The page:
Walker might have ditched the Green Bay rally, but his name appears prominently — as an honorary host, no less — on the invitation to a big-ticket fundraising reception for the Republican nominee to be held in Milwaukee on Aug. 16. Other honorary hosts include Wisconsin congressman Sean Duffy and Milwaukee County Sheriff David Clarke, the latter for comic relief, perhaps.
Meanwhile, Johnson takes double-speak to new heights, “supporting” Trump but not “endorsing” him. Follow?
Supporting Trump is like playing Russian roulette with the nation’s future, and the majority of GOP leaders know it. Barack Obama called him “unfit to serve as President,” and a right-wing National Review correspondent — and certified Obama-hater — agreed: “Of course it is true.”
Trump’s ignorance is exceeded only by his narcissism. His psychosocial development is stuck at the same stage as infants whose only way of interacting with the world is standing in their cribs and screaming when they want something. If Trump got elected, White House staff would have to set up a high chair in the Oval Office.
Fortunately, there are a number of conscientious Republicans, including the state’s staunchest GOP business leaders, who care more about the nation than about partisan politics. The list of prominent anti-Trump Republicans is growing so fast that it will probably have doubled — at least — by the time this editorial is seen in print.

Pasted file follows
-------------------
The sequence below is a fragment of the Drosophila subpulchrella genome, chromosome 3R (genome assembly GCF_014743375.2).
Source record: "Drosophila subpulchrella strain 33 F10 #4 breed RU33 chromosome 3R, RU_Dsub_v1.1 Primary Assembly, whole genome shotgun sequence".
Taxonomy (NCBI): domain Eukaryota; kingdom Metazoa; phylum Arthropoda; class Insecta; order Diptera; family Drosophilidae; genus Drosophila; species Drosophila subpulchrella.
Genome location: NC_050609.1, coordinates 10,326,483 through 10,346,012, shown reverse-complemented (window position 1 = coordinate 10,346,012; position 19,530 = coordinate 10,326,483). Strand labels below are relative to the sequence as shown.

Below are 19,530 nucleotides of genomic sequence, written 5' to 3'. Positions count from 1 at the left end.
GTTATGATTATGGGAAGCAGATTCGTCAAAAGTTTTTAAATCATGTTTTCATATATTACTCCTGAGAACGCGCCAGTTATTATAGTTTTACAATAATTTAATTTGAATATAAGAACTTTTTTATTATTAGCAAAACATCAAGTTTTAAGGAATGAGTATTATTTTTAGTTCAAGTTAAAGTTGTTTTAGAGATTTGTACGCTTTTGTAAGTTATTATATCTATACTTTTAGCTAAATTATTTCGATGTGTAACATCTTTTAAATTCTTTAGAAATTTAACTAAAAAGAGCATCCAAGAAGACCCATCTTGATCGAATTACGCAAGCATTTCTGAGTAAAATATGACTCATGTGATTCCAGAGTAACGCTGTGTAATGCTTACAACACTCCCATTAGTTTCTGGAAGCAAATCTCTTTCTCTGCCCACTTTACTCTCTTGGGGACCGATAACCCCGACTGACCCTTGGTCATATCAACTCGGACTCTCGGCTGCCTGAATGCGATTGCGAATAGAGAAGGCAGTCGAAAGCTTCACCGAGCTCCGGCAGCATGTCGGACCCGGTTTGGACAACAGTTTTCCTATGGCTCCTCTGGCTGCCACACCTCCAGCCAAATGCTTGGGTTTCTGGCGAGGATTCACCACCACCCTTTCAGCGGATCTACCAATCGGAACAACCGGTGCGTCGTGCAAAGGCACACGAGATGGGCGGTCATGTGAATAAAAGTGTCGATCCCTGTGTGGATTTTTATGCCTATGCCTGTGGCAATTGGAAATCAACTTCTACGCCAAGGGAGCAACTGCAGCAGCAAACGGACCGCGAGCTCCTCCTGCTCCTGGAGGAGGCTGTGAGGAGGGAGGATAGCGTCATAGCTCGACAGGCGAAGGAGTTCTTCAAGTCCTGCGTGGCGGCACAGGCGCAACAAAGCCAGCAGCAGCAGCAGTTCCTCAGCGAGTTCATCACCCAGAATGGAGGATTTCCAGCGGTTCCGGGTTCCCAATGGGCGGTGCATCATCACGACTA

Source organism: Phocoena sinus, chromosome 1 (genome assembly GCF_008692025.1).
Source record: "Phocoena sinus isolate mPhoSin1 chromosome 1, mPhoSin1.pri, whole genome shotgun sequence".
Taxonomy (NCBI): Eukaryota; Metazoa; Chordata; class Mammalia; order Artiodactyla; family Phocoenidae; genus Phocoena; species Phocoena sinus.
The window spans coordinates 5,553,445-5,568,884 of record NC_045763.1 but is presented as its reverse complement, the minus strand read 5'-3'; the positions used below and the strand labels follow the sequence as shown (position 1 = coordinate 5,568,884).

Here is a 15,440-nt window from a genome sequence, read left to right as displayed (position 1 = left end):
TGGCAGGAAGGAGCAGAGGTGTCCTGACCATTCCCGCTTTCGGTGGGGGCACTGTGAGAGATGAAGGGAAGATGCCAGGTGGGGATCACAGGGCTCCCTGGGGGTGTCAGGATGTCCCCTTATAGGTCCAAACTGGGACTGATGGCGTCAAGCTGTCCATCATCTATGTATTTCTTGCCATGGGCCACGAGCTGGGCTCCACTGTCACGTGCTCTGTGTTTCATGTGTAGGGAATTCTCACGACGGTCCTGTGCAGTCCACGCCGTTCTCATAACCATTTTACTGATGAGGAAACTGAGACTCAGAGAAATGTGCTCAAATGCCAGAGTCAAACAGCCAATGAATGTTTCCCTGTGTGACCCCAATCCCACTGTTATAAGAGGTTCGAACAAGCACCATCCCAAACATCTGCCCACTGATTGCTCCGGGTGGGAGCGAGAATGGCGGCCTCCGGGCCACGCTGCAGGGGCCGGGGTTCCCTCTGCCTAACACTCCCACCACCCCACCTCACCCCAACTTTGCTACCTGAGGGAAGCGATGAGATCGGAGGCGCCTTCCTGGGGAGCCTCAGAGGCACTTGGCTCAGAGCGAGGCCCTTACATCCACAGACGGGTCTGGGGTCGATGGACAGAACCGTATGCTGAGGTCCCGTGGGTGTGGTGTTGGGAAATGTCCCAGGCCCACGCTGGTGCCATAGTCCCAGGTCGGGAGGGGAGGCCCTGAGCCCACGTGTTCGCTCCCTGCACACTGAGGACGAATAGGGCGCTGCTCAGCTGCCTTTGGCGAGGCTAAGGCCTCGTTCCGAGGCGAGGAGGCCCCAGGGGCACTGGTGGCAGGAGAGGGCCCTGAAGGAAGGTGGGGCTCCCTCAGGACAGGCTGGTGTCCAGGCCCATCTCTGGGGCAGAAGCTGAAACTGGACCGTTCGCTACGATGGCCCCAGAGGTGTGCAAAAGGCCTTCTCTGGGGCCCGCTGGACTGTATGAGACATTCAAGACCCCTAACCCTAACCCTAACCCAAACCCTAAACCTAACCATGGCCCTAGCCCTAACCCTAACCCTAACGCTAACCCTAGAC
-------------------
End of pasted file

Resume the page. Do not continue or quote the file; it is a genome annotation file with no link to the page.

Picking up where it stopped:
The anti-Trump list includes influential right-wing Wisconsin radio personality Charlie Sykes, former GOP presidential nominee Mitt Romney and major Republican donors such as Meg Whitman, who’s contributing money to Hillary Clinton instead. Three prominent former members of George W. Bush’s administration — Richard Armitage, Henry Paulson, Brent Scowcroft — have also announced they’re supporting Clinton.
Although these apostatizing conservatives deserve a shout-out, it comes with a caveat: Republicans themselves paved the way for Trump’s ascension by decades of promoting divisiveness, fear, racism, economic inequality and anti-intellectualism. We hope the shock of reaping what they’ve sown will throw them on a better path.
The leadership shown by these Republican insurgents only magnifies our disgust with politicians like Ryan, Walker, Johnson and Sen. John McCain, who continue to support Trump despite their very public, very grave reservations. Their reputations are — and should be — diminishing by the minute.
“Love the sinner but hate the sin” has never made any sense, and it’s not a noble strategy for a presidential election.
Full remarks delivered by Mitt Romney about Donald Trump at the Hinckley Institute of Politics at University of Utah.